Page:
Hot Test Results (~45°C Ambient)

Switching to hot box testing, as expected, the Dark Power Pro 12 1500W PSU faces a very small efficiency drop when the ambient temperature is very high. That is because the active components of the unit are extremely efficient and resilient to thermal stressing, otherwise it would be practically impossible to output this kind of power with such a platform at all. The average efficiency reduction is 0.6%, with a marginally higher drop of 0.7% at 100% load.

Despite the relatively high conversion efficiency of the Dark Power Pro 12, the platform still needs to cope with very high raw thermal losses inside a very hot operating environment. Thermally, the Dark Power Pro 12 performed better than what we initially hoped for. Although the internal temperatures of the unit are always high – going higher than 70°C on the major active components – the temperature is not greatly affected in relation to the unit’s load. As such, even at maximum load, the Dark Power Pro 12 still copes well with the thermal losses and keeps on operating seamlessly.

The key element behind the Dark Power Pro 12’s ability to withstand such thermal losses in such a hot environment is the Silent Wings cooling fan that, under these operating conditions, is anything but silent. The thermal control circuitry of the PSU is reading the very high temperature and reacts to it by putting the fan to work, boosting its speed up to 100% before the load is even 50% of the unit’s rated capacity. The result of this approach may be a very loud PSU but, apparently, Be Quiet!’s engineers knew better than sacrificing reliability over acoustics.

Cold Test Results (~22°C Ambient) Power Supply Quality & Conclusion
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  • Speed-o - Monday, January 10, 2022 - link

    Given that SLI is basically dead, what's the primary market for a 1500W PSU these days?

    The 3090 is a total porker. But even that and a 12900K is below 1000 watts, isn't it?
  • meacupla - Monday, January 10, 2022 - link

    maybe RTX3090+12900K will be under 1000W on sustained loads, but when it comes to transient loads, 1000W is unlikely to be enough.
    RTX3090 transient load spike is reported by seasonic to be upwards of 550W. If you want to leave a bit of headroom with a 12900K, you're probably looking at, at least, 1200W PSU.

    And then we also have the RTX3090Tie incoming, which is even known to be more power hungry than RTX3090. So maybe 1500W will be the new 'norm' for high end gaming desktops.
  • austinsguitar - Monday, January 10, 2022 - link

    usually a 1200w psu has an ocp of up to 1500w or so. how they deal with that is different, but 1200w will still probably be the maximum needed.
  • Showtime - Friday, January 14, 2022 - link

    How are you mixing transient loads with sustained loads? If transients are 550w according to you, how are the sustained loads 1k? The issue with transient loads is the spike/speed, and any decent 850w PSU will cover it. Problem is too many people have a little bit of information, but understand the whole picture. For a gaming there is no situation where the GPU, and 12900k will be under full load. You are either GPU, or CPU limited, and there are no games fully utilize 16 threads. That's why you can use power consumption (GPU+CPU) as measured by 3rd party sites, give yourself 100w of headroom, and can be fine with any decent PSU. The only people who had issues after that, were using cheap PSU's, or unit's with design, or QC issues, like those EVGA's a couple years back.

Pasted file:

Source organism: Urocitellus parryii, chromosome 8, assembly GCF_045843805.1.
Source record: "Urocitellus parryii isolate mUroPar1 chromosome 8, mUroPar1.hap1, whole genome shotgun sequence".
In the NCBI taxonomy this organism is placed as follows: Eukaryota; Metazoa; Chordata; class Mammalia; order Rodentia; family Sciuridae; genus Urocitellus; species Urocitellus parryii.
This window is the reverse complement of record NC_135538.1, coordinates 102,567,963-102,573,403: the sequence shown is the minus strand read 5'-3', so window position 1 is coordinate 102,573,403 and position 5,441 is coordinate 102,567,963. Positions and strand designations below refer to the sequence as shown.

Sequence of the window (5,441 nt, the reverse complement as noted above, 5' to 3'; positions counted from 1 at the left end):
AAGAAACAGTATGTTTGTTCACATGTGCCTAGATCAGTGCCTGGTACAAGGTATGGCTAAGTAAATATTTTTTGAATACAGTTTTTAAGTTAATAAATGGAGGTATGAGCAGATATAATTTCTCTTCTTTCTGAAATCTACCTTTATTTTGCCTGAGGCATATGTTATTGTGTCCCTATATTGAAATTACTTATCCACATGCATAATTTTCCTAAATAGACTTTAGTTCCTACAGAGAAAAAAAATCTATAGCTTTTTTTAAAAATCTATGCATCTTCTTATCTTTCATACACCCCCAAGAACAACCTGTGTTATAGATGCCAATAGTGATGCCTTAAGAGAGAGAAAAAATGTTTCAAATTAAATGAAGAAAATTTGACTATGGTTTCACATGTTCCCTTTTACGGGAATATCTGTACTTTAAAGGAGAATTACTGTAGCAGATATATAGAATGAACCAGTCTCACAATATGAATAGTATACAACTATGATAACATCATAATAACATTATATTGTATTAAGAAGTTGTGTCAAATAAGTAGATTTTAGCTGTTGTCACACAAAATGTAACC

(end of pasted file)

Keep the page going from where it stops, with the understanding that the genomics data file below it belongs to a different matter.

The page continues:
• satai - Tuesday, January 11, 2022 - link

    SLI may be dead but multiple GPUs for computation are not dead.
  • shabby - Tuesday, January 11, 2022 - link

    Or mining...
  • lilkwarrior - Wednesday, January 12, 2022 - link

    mGPU is not dead. The 3090 and up have NVLINK for a reason. You're talking like you're a gamer. Productive GPU users use mGPU all the time; even the 2019 Mac Pro has 1400W and optimized for mGPU rendering.
  • lilkwarrior - Wednesday, January 12, 2022 - link

    Note that all that happened in gaming is that Microsoft in a consumer-first move delegated mGPU mode to game software engineers instead of allowing Nvidia, AMD, or any new player like Intel from dominating mGPU rendering in games by the means of drivers.

    DX12 mGPU even allows you to use iGPU and dGPUs together, pool the memory of multiple GPUs, and use GPUs from different vendors together.

    Game developers haven't elected to leverage it; that said, a single GPU could do 4K@60hz which was last gen's optimal target being the max for HDMI 2.0 for the highest tier consoles; gaming is a console-oriented business.

    With current-gen consoles and HDMI 2.1, it can be more feasible again to pursue mGPU gaming support by game developers to accommodate 4K@120hz which will be the standard for the highest end version of PS5 (PS5 Pro) and Series X (who knows what that will be called).
  • lilkwarrior - Wednesday, January 12, 2022 - link

    I will emphasize SLI is dead because it's deliberately replaced by DX12 mGPU mode which makes much more sense–especially now that Intel is also making dGPUs.

    It should stay dead because it's 2022. Current gen games should be permanently making the transition to DX12 and Vulkan that both support DX12 mGPU mode.
  • Xajel - Thursday, January 13, 2022 - link

    Multi GPU for compute is not dead, PS. some people try to not fully saturate their PSU, this keeps their PSU cool, lengthen it's life time, and maybe even give it more efficiency.

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